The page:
I am driving in the desert. Just driving. The road runs straight as an arrow to infinity. Makes me feel safe. Feel less. The desolate nothingness is overwhelming and pleasingly numbing. Calms the storm. The hypnotic hum of the wheels mix in with the music. Drown out the voices. The car has become an extension of me. I feel in control.

Driving the car pauses just enough brain cells to halt the free fall. A fast moving car turns out to be a perfect place to forget about my problems. The desert is my sole companion. My only conversation for a month was provided by border patrol officers–pulled me over near Mexico. I pass small towns. There is a world happening somewhere but I cannot participate.

Tired. The sort of tired sleep cannot fix. Broken. Everything I know is wrong. Must drive. I stare at the edge. Pushed to the edge of insanity. Perhaps I already went over. So I guess I should climb back up. But life–and the world–never will look the same.

The road promises new experiences. Empty promises perhaps, but something to believe in; now all faith seems lost. A promise of a better tomorrow? An illusion? I must keep moving. When I stop the shadows catch up.

Maybe this road goes on forever? This road will never end. Still have a long way to go.

the_road-2 the_road-3 the_road-4 the_road-5 the_road-6 the_road-7 the_road-8 the_road-9 the_road-10

NOTE! This short story is based on some personal experiences and is also an homage to great stories by Jack Kerouac, Douglas Coupland and Gus Van Sant’s My Own Private Idaho. I have borrowed–well stolen really, sorry–freely from these masters and their amazing stories.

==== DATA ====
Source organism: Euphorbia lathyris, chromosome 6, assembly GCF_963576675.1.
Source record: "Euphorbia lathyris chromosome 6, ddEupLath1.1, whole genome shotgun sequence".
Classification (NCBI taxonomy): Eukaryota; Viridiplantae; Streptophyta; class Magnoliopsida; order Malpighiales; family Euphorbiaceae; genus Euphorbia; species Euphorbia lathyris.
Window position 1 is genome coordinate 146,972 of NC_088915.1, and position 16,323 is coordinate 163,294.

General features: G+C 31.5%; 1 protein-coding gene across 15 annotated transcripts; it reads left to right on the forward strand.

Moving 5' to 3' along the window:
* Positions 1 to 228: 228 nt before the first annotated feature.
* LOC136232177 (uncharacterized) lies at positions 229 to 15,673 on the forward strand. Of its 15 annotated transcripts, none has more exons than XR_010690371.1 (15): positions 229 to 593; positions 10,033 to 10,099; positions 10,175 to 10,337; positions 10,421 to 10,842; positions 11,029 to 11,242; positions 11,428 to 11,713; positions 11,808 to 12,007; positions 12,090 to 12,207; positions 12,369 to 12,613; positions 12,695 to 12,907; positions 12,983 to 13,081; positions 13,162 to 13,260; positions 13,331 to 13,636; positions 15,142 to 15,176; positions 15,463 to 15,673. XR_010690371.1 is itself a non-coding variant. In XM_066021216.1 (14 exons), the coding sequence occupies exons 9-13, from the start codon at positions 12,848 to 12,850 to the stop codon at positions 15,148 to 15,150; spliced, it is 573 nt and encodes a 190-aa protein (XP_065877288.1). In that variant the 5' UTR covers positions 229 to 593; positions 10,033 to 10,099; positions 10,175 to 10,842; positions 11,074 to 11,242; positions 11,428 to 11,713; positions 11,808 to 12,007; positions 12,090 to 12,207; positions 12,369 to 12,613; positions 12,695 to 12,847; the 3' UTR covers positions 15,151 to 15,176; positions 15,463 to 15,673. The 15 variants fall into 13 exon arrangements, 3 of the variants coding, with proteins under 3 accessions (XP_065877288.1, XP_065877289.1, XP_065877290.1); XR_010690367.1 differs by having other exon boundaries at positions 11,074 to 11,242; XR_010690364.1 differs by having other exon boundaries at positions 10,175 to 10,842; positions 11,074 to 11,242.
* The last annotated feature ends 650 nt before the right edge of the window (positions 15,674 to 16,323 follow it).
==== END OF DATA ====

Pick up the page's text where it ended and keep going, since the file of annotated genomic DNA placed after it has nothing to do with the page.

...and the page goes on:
15 thoughts on “The Road

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  1. Brian H. "Yogi" Jensen 10 years ago

    This series of photos reminded me of several trips across Washington State back and forth between Seattle, Washington and my birthtown of Spokane, Washington. When went passed through the Grand Coulee-Coulee Dam- lots of tumbleweed would roll across the highway. Awesome! Saludos! from 9000ft in Cumbaya, Quito, Ecuador. Lots of photo opportunities in Ecuador. Brian Jensen

    1. Tad 9 years ago

      I can feel the burdens lifting off the shoulders just looking at these descriptive shots and feeling the truth in the words.

      I spent some time with my fiancee – now wife – in Ecuador last year; she’s from Guayaquil. Incredible ops for street and landscapes; but you gotta watch and protect your gear from those petty, and sometimes lethal, thieves! Ser seguros, amigo!

  2. True North Mark 10 years ago

    An insight into the thoughts and adventures of Flembotaruny…very cool!

    Great words and pics mate! 🙂

  3. dave bettini 10 years ago

    Very great indeed Flemming. Love the treatment of your images. A wonderful timeless feel to them.

  4. Margo 10 years ago

    Go to Broome! I’m on my way there too. Hang in there Flemming! This road will end somewhere… Brilliant impressions of the desert from the road.

    1. Flemming Bo Jensen 10 years ago

      Thanks glad you like it. Will be in Broome next year. Not sure if I want the road to end.

  5. Stephen Williams 10 years ago

    very nice collection and story man, and you seem to have hit the sweet spot with your processing- getting a very unique look to them. 🙂

    1. Flemming Bo Jensen 10 years ago

      Thanks Stephen. I like this faded dusty look quite a lot and it fits these desert-road-scapes

  6. Dan Lester 9 years ago

    These images remind me of a number of faded Ektachrome slides I have from the 50s and 60s, or some faded Kodacolor prints from the same era, and from very similar places where I grew up and lived. Very nice.

    1. Flemming Bo Jensen 9 years ago

      Thanks Dan, glad you like them, I was going for a dusty old faded look to the images.